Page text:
But something unique about Alaskans is that when we are asked, “What do you do?” we often don’t highlight how we make money. What we do is what inspires us and how we want others to think of us. For Kerry, many years of hiking, biking, skiing, hang-gliding, photographing, paragliding, fishing, and many other activities within Chugach State Park have given him a great appreciation for the place, a sense of identity and a strong desire to care for and enhance the natural attributes to the best of his ability. Kerry currently lives within walking distance of the Park and has a deep reverence for the natural environment of his backyard and the state as a whole. Kerry is an environmentalist.
When I ask him what comes next, he says, “I haven’t a clue. But I hope if it has legs that I will at least get to sit on the most appropriate commission(s) or engineering and design team(s) to help guide it. The legislature needs to act to enable the project.”
It is clear, after spending time with Kerry, asking lots of questions, looking at his Google Earth mock-up, and trying to stump him with my inquiries, that it is time for his project to leave the nest. What this proposal needs now is an army of smart people to rip it apart, find the flaws, improve on it—what this project needs now is peer review and investment.
What would rate payers pay per kilowatt-hour, I asked him? Without flinching, he has an answer and I realize, again, I am in the presence of someone way, way smarter than me. “After we’re at 100%” he has calculated, “and have paid off the bonds, it should drop to around $0.08 kWh, except for homeowners and businesses who cover their roofs with solar panels. They would pay considerably less, or even profit if they generate more than they use.” Right now, MEA customers pay about $0.20 kWh, and Golden Valley members pay $0.21.
Another massive issue typically associated with large hydro projects is their potential devastating impacts on salmon and other fish species. In this instance it will be, in matter of fact, just the opposite. “It was the issue which started my investigation into turning Eklutna hydro into a pumped hydro energy storage complex,” Kerry tells me. “Because excessive water from Eklutna Lake is being used for hydroelectric power, the lake has not naturally drained for years. (That, and an older dam lower on Eklutna River, which was recently removed.) Doing the first stage of a conversion—swapping the turbine generators for reversible flow turbine/pumps—would enable us to keep Eklutna Lake filled and allow salmon to return. It would enhance the entire State Park by returning that lake to it’s historical level, and would lower our utility rates by about a penny per kWh instantly by replacing the very expensive gas fueled peaker plant operations. Excessive peaker plant operation is the cited reason for denying expanded wind farm and solar energy for rail-belt utilities.”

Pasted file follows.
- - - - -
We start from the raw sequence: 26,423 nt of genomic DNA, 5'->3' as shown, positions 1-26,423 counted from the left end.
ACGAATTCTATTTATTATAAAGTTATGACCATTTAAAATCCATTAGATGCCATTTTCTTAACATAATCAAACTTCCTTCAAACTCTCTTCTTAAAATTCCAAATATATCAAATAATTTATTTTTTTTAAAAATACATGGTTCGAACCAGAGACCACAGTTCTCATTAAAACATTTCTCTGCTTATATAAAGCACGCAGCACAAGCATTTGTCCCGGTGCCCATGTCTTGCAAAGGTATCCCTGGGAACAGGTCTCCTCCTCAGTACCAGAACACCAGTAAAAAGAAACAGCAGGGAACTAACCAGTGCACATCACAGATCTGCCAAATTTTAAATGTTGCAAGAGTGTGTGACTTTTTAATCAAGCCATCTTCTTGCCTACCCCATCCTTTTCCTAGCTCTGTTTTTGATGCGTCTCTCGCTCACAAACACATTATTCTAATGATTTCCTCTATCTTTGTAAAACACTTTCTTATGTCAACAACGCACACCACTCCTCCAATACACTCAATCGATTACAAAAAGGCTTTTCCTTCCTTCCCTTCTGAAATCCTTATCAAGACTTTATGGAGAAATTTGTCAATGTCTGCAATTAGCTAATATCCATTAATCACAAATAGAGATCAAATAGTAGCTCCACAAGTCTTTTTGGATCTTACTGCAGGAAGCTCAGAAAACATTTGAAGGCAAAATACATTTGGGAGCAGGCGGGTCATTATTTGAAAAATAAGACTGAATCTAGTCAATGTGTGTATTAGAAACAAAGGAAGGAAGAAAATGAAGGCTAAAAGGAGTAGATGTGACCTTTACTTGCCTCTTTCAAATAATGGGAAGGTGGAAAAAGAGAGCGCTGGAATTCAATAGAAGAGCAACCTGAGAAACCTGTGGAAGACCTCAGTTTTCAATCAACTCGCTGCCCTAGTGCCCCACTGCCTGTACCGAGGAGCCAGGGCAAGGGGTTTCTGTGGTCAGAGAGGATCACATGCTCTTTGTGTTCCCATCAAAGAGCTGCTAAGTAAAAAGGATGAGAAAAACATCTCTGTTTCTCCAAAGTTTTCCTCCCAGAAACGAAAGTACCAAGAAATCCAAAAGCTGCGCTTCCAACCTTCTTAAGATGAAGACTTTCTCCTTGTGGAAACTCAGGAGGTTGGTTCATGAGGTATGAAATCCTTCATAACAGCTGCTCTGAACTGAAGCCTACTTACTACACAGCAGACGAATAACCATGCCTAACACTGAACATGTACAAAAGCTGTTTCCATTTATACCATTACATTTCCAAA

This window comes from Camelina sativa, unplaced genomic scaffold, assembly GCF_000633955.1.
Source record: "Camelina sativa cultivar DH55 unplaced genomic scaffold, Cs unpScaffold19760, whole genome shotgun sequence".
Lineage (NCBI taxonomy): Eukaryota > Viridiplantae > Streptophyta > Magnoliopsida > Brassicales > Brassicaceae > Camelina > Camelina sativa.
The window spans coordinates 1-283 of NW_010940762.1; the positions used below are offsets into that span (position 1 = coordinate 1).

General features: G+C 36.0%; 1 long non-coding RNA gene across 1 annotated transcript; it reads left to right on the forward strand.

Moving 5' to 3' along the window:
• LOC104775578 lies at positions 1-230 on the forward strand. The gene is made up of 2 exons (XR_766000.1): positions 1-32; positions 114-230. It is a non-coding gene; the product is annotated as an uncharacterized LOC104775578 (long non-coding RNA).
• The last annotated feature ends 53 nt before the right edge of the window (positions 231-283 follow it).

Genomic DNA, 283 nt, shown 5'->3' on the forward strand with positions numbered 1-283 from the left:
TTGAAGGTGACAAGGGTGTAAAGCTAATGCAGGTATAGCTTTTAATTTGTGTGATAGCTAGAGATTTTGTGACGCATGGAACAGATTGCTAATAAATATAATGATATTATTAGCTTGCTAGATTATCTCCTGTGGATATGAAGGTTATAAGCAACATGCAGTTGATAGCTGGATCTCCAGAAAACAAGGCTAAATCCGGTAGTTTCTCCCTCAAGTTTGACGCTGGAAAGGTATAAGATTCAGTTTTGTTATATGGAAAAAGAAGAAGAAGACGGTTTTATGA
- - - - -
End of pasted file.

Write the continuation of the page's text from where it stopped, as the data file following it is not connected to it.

Environmentalists are often called C.A.V.E. people—Citizens Against Virtually Everything. My retort to that is, “Show me a project that works with the natural world rather than despoils it for short-term profit.” This is a mega-project that all Alaskans, regardless of political affiliation, can get behind.
For as long as I can remember, we have been offered a phony dichotomy: we can choose—the thinking goes—between either a healthy environment,or jobs and a robust economy. This notion is poppycock!
Kerry’s proposal would, in his words, “…provide two to four times as much as we need to power everything from Fairbanks or Tanana, Anchorage, to Homer.” This mega-project would provide countless construction jobs and long-term maintenance jobs. Furthermore, Alaska would become an incredibly attractive place for business to invest. Imagine Internet companies buying our cheap renewable energy and using glacier air to cool their massive servers. But I digress.
It is time to come together as Alaskans to fight climate change, defend our way of life and embolden the industries of the future. Kerry Williams and his pumped hydro project is a part of that future and, like the wild of Alaska, it is calling us to action.
Kerry William’s pumped hydro project is ready to leave the nest. It needs peer review, further study and will need the approval of the legislature and financial backing to bring it to the next stage. If you, or someone you know, has expertise, please contact us. Also, if you are a media outlet wishing to run a story about Kerry and or his project, submit inquiries here.